Art in Bloom

A retrospective show

“Turban Squash with Leaves,” 1959

Art is where you find it. It is the artist’s job to bring to the forefront the beauty of life with fresh vision. Hyman Bloom saw beauty in death.

Bloom was a longtime Nashua resident who passed away in 2009. Now, 10 years later, Boston’s Museum of Fine Arts is presenting a major retrospective of his 70-plus years of work in an exhibit called “Hyman Bloom: Matters of Life and Death.”

The show touches on his early work, revealing his skill with figurative drawing. It also throws light on his other interests, including landscapes of Maine, color-rich turban squash, and even a Christmas tree. But the body of work shown here centers on his life-size cadavers, many splayed open by autopsy, or just a severed limb. Sure, you could just recoil from the horror … or simply focus on the beauty of the colors and forms. Thick, gestural brush strokes of red and orange dance across the dark canvas, all applied in an impressionist manner, but never totally entering the abyss of abstraction. The beauty of the human form is preserved in still life.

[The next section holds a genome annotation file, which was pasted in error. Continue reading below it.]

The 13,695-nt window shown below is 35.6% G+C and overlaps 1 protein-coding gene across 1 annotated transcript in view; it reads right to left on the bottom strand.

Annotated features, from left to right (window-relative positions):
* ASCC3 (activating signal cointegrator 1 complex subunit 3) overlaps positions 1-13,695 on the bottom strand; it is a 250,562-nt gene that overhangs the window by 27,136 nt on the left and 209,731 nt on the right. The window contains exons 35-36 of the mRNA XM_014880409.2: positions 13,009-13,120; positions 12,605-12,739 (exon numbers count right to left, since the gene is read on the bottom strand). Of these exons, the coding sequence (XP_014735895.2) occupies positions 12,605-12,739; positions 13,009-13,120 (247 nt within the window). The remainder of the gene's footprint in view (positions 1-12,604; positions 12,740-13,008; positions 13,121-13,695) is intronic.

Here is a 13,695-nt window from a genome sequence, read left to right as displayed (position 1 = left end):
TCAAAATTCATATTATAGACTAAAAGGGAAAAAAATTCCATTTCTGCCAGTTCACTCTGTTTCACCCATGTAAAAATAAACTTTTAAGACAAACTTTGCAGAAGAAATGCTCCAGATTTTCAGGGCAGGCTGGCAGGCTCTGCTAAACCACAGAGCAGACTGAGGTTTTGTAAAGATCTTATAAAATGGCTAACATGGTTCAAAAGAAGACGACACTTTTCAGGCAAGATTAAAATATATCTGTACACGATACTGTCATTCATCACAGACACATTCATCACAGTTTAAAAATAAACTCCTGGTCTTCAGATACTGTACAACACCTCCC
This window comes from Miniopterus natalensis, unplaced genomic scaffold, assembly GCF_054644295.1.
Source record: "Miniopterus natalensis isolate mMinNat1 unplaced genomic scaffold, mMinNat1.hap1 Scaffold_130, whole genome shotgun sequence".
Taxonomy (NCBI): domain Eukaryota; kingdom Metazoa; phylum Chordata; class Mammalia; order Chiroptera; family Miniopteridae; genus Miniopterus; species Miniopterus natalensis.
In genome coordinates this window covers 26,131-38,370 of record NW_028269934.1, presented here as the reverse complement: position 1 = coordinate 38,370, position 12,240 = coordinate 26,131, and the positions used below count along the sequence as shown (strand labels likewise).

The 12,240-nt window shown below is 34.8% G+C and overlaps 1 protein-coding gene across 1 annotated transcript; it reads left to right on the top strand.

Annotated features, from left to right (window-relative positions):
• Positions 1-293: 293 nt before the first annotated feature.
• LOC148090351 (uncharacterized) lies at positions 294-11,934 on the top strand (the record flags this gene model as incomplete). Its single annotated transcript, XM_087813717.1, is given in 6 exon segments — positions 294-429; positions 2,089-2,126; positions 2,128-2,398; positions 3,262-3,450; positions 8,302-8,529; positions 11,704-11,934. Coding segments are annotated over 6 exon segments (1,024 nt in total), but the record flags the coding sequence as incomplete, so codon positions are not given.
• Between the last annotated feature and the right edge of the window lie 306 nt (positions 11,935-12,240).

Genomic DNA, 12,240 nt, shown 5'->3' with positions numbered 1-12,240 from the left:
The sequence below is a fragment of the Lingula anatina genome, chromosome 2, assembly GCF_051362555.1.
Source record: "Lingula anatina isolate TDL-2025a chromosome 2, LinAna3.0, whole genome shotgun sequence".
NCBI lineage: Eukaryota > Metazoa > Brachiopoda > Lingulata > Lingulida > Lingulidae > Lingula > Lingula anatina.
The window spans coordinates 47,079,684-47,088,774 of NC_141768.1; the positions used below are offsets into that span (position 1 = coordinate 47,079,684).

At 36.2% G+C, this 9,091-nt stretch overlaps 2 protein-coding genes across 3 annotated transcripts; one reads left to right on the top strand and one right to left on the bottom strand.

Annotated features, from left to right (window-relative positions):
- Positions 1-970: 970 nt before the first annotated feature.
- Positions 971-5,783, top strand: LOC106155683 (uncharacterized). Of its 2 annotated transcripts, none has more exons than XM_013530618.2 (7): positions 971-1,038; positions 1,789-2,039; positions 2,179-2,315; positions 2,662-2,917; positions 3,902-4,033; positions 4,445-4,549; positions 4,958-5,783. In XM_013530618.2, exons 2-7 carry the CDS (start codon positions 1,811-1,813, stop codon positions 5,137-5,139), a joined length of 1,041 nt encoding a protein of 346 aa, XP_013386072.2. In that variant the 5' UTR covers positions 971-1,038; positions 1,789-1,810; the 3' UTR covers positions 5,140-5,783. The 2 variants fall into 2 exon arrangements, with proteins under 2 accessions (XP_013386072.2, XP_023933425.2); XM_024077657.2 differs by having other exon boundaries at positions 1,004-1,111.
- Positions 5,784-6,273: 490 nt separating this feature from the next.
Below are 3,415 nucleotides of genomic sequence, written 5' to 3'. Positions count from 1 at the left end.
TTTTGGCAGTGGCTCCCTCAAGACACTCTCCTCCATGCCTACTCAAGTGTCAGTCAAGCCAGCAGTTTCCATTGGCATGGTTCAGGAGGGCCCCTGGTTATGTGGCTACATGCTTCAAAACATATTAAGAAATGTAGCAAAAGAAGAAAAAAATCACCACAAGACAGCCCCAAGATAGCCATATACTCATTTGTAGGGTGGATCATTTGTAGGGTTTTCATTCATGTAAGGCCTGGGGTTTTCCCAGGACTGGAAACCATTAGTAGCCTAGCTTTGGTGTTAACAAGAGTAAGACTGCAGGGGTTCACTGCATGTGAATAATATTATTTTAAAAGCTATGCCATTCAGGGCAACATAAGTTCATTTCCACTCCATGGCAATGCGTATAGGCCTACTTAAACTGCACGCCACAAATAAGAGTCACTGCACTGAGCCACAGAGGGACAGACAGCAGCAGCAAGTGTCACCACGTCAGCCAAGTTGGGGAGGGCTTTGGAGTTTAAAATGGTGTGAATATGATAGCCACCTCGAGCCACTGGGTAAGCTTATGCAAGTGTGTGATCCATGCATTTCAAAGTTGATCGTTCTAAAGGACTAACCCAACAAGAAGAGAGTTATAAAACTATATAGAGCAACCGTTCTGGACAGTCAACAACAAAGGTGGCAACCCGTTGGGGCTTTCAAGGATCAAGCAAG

Bloom had some acknowledgment of the prolific work he created in Boston in the ’40s and ’50s. In 1957, the Currier Museum of Art in Manchester held a show that consisted entirely of his oversized works on paper. Two years later, he was included in a show along with Copley, Allston and Prendergast, called “Four Boston Masters.” Bloom kept painting in his Nashua studio, and through the years had many other showings, but this exhibit, spanning several galleries and featuring 70 pieces, plants Bloom’s legacy firmly in the American mid-century art movement.

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